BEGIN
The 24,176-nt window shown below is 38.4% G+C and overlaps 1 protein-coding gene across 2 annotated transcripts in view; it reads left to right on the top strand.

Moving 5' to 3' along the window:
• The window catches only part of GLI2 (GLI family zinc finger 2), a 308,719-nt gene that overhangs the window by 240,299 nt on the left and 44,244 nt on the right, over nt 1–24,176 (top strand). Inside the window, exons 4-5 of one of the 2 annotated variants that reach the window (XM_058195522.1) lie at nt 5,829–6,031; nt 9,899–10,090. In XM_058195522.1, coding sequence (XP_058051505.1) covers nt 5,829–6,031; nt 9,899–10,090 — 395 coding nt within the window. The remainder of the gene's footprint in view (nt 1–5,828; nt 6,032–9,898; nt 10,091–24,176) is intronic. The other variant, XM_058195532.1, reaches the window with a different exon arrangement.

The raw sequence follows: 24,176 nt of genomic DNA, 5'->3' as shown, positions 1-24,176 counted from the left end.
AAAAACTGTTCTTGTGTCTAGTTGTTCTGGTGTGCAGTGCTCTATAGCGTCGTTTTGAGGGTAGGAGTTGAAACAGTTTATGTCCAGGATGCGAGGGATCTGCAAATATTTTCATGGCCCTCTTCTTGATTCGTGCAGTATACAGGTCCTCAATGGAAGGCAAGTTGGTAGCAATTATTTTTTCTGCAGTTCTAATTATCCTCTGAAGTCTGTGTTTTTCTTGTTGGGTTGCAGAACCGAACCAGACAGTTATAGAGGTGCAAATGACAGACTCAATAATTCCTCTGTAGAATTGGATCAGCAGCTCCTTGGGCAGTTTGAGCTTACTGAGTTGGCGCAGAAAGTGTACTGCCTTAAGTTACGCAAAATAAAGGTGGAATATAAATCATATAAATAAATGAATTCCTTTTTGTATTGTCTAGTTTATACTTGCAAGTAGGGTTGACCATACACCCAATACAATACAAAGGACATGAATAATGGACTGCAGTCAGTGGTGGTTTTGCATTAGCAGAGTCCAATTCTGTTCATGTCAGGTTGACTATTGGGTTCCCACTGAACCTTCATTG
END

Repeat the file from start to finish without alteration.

The 24,176-nt window shown below is 38.4% G+C and overlaps 1 protein-coding gene across 2 annotated transcripts in view; it reads left to right on the top strand.

Moving 5' to 3' along the window:
• The window catches only part of GLI2 (GLI family zinc finger 2), a 308,719-nt gene that overhangs the window by 240,299 nt on the left and 44,244 nt on the right, over nt 1–24,176 (top strand). Inside the window, exons 4-5 of one of the 2 annotated variants that reach the window (XM_058195522.1) lie at nt 5,829–6,031; nt 9,899–10,090. In XM_058195522.1, coding sequence (XP_058051505.1) covers nt 5,829–6,031; nt 9,899–10,090 — 395 coding nt within the window. The remainder of the gene's footprint in view (nt 1–5,828; nt 6,032–9,898; nt 10,091–24,176) is intronic. The other variant, XM_058195532.1, reaches the window with a different exon arrangement.

The raw sequence follows: 24,176 nt of genomic DNA, 5'->3' as shown, positions 1-24,176 counted from the left end.
AAAAACTGTTCTTGTGTCTAGTTGTTCTGGTGTGCAGTGCTCTATAGCGTCGTTTTGAGGGTAGGAGTTGAAACAGTTTATGTCCAGGATGCGAGGGATCTGCAAATATTTTCATGGCCCTCTTCTTGATTCGTGCAGTATACAGGTCCTCAATGGAAGGCAAGTTGGTAGCAATTATTTTTTCTGCAGTTCTAATTATCCTCTGAAGTCTGTGTTTTTCTTGTTGGGTTGCAGAACCGAACCAGACAGTTATAGAGGTGCAAATGACAGACTCAATAATTCCTCTGTAGAATTGGATCAGCAGCTCCTTGGGCAGTTTGAGCTTACTGAGTTGGCGCAGAAAGTGTACTGCCTTAAGTTACGCAAAATAAAGGTGGAATATAAATCATATAAATAAATGAATTCCTTTTTGTATTGTCTAGTTTATACTTGCAAGTAGGGTTGACCATACACCCAATACAATACAAAGGACATGAATAATGGACTGCAGTCAGTGGTGGTTTTGCATTAGCAGAGTCCAATTCTGTTCATGTCAGGTTGACTATTGGGTTCCCACTGAACCTTCATTG